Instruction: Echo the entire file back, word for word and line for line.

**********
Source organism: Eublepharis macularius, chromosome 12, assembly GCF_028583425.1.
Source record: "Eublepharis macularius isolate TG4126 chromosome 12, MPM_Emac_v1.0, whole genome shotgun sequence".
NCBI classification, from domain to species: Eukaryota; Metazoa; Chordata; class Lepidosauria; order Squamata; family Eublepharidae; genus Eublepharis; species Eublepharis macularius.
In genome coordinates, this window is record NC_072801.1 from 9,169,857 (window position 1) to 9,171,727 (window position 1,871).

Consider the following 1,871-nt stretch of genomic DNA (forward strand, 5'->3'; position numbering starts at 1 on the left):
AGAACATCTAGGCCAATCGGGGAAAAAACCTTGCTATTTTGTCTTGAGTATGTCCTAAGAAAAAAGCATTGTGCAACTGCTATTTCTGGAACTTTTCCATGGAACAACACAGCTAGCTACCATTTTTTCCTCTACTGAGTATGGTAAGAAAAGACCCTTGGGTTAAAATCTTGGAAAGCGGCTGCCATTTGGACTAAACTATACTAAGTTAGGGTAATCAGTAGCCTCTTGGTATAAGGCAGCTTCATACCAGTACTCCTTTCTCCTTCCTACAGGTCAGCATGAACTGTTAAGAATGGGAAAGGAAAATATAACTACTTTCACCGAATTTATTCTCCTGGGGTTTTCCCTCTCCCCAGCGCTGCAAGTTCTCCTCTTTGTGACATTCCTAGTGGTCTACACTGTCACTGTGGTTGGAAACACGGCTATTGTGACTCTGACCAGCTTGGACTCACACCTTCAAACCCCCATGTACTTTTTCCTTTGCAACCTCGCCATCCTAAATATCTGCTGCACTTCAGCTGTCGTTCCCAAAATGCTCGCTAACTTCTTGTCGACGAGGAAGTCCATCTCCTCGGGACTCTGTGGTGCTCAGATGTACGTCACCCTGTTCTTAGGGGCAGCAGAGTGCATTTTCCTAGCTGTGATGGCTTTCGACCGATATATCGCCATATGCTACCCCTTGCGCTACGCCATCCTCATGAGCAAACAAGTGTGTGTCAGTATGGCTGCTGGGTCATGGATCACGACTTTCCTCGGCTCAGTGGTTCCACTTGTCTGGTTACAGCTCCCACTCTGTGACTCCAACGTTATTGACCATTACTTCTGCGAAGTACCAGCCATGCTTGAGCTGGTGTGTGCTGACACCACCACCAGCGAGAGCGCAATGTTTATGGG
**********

Source organism: Eublepharis macularius, chromosome 12, assembly GCF_028583425.1.
Source record: "Eublepharis macularius isolate TG4126 chromosome 12, MPM_Emac_v1.0, whole genome shotgun sequence".
NCBI classification, from domain to species: Eukaryota; Metazoa; Chordata; class Lepidosauria; order Squamata; family Eublepharidae; genus Eublepharis; species Eublepharis macularius.
In genome coordinates, this window is record NC_072801.1 from 9,169,857 (window position 1) to 9,171,727 (window position 1,871).

Consider the following 1,871-nt stretch of genomic DNA (forward strand, 5'->3'; position numbering starts at 1 on the left):
AGAACATCTAGGCCAATCGGGGAAAAAACCTTGCTATTTTGTCTTGAGTATGTCCTAAGAAAAAAGCATTGTGCAACTGCTATTTCTGGAACTTTTCCATGGAACAACACAGCTAGCTACCATTTTTTCCTCTACTGAGTATGGTAAGAAAAGACCCTTGGGTTAAAATCTTGGAAAGCGGCTGCCATTTGGACTAAACTATACTAAGTTAGGGTAATCAGTAGCCTCTTGGTATAAGGCAGCTTCATACCAGTACTCCTTTCTCCTTCCTACAGGTCAGCATGAACTGTTAAGAATGGGAAAGGAAAATATAACTACTTTCACCGAATTTATTCTCCTGGGGTTTTCCCTCTCCCCAGCGCTGCAAGTTCTCCTCTTTGTGACATTCCTAGTGGTCTACACTGTCACTGTGGTTGGAAACACGGCTATTGTGACTCTGACCAGCTTGGACTCACACCTTCAAACCCCCATGTACTTTTTCCTTTGCAACCTCGCCATCCTAAATATCTGCTGCACTTCAGCTGTCGTTCCCAAAATGCTCGCTAACTTCTTGTCGACGAGGAAGTCCATCTCCTCGGGACTCTGTGGTGCTCAGATGTACGTCACCCTGTTCTTAGGGGCAGCAGAGTGCATTTTCCTAGCTGTGATGGCTTTCGACCGATATATCGCCATATGCTACCCCTTGCGCTACGCCATCCTCATGAGCAAACAAGTGTGTGTCAGTATGGCTGCTGGGTCATGGATCACGACTTTCCTCGGCTCAGTGGTTCCACTTGTCTGGTTACAGCTCCCACTCTGTGACTCCAACGTTATTGACCATTACTTCTGCGAAGTACCAGCCATGCTTGAGCTGGTGTGTGCTGACACCACCACCAGCGAGAGCGCAATGTTTATGGG